|Note 2: Simon advised taking profits on Futura Medical at 34p a share on Monday, 14 October 2019 ('Bargain Shares: golden opportunities', 14 October 2019).|
|Source: London Stock Exchange opening offer prices at 8am on 1 February 2019 and closing bid prices on 9 December 2019|
Bowleven downgrades Etinde resource
I included shares in Africa-focused oil and gas exploration group Bowleven (BLVN:5.5p) in both my 2016 Bargain Shares Portfolio and 2017 Bargain Shares Portfolio (at 18.9p and 28.9p, respectively). I subsequently advised taking profits on half of your holdings, at 33.75p (‘Hitting pay dirt', 9 Apr 2018) and you will have banked a 15p a share special dividend on the balance earlier this year. This means that the holding is showing a 43 per cent gain on the 2016 portfolio entry point, and a modest 6 per cent loss in the 2017 portfolio.
The issue I have is that the economic value of Bowleven’s 20 per cent equity interest in the Etinde field offshore gas project in offshore Cameroon has been impaired by $62m (£47m) in the company’s latest annual accounts following a resource downgrade – it is clearly taking longer to progress to production, and the development is unlikely to be signed off by the time the current licence expires in January 2021. Moreover, the final investment decision (FID) on the project was previously scheduled for late 2019 or early 2020, at which point Bowleven will receive a $25m cash payment from its joint-venture partners under the terms of the original farm-out agreement. However, this has now been pushed back to the third quarter of 2020. In the circumstances, I see little point maintaining an interest and am selling out.
|Simon Thompson's Bargain Shares Portfolio 2016 performance|
|Company name||TIDM||Opening offer price (p) 5.02.16||Bid price (p) 9.12.19||Dividends (p)||Total return (%)|
|Bioquell (see note one)||BQE||125||590||0||372.0%|
|Volvere (see note six)||VLE||419||1,150||0||188.2%|
|Gresham House Strategic||GHS||796||1245||43.35||61.9%|
|Bowleven (see note two)||BLVN||18.935||5.5||15||43.2%|
|Juridica (see note three)||JIL||36.1||14||32||27.4%|
|Mind + Machines (see note four)||MMX||8||7.5||0||2.8%|
|Walker Crips (see note five)||WCW||44.9||25||5.59||-31.9%|
|FTSE All-Share Total Return||5,180||7,506||47.2%|
|FTSE Aim All-Share Total Return||747||1,033||41.5%|
|1. Simon Thompson advised buying Bioquell's shares at 149p in February 2016. Bioquell bought back 50 per cent of shares in issue at 200p each in June 2016 through a tender offer and Simon recommended buying back the shares in the market at 145p to give an average buy-in price of 125p (‘Bargain shares updates’, 22 June 2016). Company was taken over at 590p cash per share in January 2019.|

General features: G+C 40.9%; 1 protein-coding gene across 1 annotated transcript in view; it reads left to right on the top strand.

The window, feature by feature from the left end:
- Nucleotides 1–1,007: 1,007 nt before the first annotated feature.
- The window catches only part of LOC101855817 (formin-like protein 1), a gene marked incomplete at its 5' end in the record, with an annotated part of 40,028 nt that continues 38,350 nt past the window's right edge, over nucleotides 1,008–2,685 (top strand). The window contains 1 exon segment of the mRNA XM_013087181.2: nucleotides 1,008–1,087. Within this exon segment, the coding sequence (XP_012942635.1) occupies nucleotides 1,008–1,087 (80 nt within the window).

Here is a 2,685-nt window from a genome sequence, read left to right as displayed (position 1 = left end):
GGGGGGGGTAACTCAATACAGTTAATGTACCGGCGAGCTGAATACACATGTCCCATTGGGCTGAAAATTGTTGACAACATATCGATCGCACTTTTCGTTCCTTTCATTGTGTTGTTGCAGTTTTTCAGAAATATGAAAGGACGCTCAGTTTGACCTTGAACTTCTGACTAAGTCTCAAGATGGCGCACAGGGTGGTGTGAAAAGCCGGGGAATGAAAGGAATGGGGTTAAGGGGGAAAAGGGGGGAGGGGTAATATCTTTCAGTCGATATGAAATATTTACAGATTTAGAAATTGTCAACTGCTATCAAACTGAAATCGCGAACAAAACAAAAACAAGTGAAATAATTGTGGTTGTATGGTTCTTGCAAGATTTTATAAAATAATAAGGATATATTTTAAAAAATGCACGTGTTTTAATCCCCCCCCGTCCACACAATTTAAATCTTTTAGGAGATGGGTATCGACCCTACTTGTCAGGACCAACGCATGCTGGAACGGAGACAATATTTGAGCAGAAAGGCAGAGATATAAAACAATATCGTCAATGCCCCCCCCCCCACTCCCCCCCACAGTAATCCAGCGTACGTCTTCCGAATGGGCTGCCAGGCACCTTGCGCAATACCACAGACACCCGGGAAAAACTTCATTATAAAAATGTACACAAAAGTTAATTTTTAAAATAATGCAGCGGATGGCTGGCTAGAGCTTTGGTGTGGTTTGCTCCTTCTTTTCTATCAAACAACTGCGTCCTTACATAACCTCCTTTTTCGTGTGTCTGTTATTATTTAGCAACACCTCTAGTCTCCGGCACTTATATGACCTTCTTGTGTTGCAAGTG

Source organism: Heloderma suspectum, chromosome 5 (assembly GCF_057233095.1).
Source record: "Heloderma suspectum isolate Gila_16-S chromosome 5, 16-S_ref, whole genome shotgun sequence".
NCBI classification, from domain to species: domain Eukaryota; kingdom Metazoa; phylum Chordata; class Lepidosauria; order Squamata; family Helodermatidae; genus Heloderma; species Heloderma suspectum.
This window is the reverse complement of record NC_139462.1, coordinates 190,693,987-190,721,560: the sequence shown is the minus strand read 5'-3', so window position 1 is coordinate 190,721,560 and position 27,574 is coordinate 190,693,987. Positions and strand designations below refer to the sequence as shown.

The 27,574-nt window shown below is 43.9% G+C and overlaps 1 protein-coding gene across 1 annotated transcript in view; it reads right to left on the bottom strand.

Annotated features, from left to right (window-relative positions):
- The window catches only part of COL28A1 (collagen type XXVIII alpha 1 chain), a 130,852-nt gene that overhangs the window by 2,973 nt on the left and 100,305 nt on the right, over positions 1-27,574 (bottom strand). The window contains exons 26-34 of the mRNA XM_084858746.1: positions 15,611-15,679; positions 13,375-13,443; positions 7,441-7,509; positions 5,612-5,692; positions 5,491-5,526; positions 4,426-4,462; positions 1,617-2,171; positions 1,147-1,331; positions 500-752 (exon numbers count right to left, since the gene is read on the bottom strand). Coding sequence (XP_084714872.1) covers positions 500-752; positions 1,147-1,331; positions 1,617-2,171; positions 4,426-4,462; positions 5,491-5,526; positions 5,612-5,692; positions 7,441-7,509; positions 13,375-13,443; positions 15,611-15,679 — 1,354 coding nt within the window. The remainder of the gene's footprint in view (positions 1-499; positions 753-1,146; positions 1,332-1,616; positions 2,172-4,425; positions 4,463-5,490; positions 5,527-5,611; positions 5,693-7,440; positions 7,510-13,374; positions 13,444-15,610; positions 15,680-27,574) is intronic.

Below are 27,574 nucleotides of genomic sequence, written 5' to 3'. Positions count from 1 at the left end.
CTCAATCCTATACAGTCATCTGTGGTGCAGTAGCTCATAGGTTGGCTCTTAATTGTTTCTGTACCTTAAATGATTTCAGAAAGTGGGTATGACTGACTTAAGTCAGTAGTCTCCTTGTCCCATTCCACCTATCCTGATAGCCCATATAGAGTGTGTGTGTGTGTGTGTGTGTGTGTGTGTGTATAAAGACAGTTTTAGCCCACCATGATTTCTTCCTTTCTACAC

|2. Simon Thompson advised banking profits on half of your holdings in Bowleven shares at 33.75p, and running the balance ahead of drilling news at the Etinde prospect in Cameroon in the second quarter of 2018 (‘Hitting pay dirt', 9 Apr 2018). The company subsequently paid out a special dividend of 15p a share on 8 February 2019. The total return reflects this share sale.|
|3. Simon Thompson advised buying Juridica's shares at 41.2p in February 2016. Juridica subsequently paid out a special dividend of 8p a share in June 2016 and Simon recommended buying shares in the market at 61p using the cash proceeds to take the average buy-in price to 36.1p (‘Brexit winners', 1 August 2016). Juridica then paid out a special dividend of 32p a share in September 2016 and total return reflects this distribution. Simon advised selling the holding at 14p ('Taking Q1 profits and running gains', 4 April 2017), hence the price quoted in the table.|
|4. Simon Thompson advised buying Mind + Machines' shares at 8p in February 2016. Mind + Machines subsequently bought back 13.22 per cent of the shares in issue at 13p a share. The total return reflects this capital distribution. Simon advised selling the entire holding at 7.5p, which is the exit price stated in the table ('Strategic acquisitions', 9 May 2018).|
|5. Simon Thompson advised selling Walker Crips' shares on Monday, 4 March 2019 at 25p ('Bargain Shares Portfolio updates', 4 March 2019). This is the exit price quoted in the table.|
|6. Simon Thompson advised rendering 41.18 per cent of your holdings back to the company at 1,290p a share. Tender completed 19 June 2019 ('Tenders, takover and hitting target prices', 3 June 2019). Return is adjusted to factor in this capital return.|
|Source: London Stock Exchange share prices|
I have decided to bank my remaining profits on Aim investment company Volvere (VLE:1,175p), having recommended tendering your basic entitlement (41.18 per cent of your holdings) at 1,290p a share earlier this year, so realising an eye-catching 208 per cent premium to the 419p entry level in my 2016 Bargain Shares Portfolio. The gains have also driven a 78.9 per cent portfolio total return, significantly higher than that of the FTSE All-Share (47.2 per cent) and FTSE Aim All-Share (41.5 per cent).
The company is heavily cashed up (net funds of 915p a share) and the shares are also priced on a discount to last reported NAV per share of 1,356p, so there is solid firepower for co-founders, Jonathan and Nick Lander, to finance their next turnaround situation. They are smart investors, which is why Volvere’s book value per share has increased at a compound annual growth rate of 17 per cent since the company listed its shares, at 100p, on Aim in December 2002. However, until they have made their acquisition, and delivered valuation upside, I can see the share price discount to NAV persisting. Bank profits.
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Simon Thompson has been named 2019 Small Cap Journalist of the year at the 2019 Small Cap Awards, a prestigious event celebrating the best and rewarding the finest professionals and companies that work within the AIM and NEX communities. It is attended by institutions, fund managers, brokers and advisors operating in the sub-£100m market cap quoted company sector.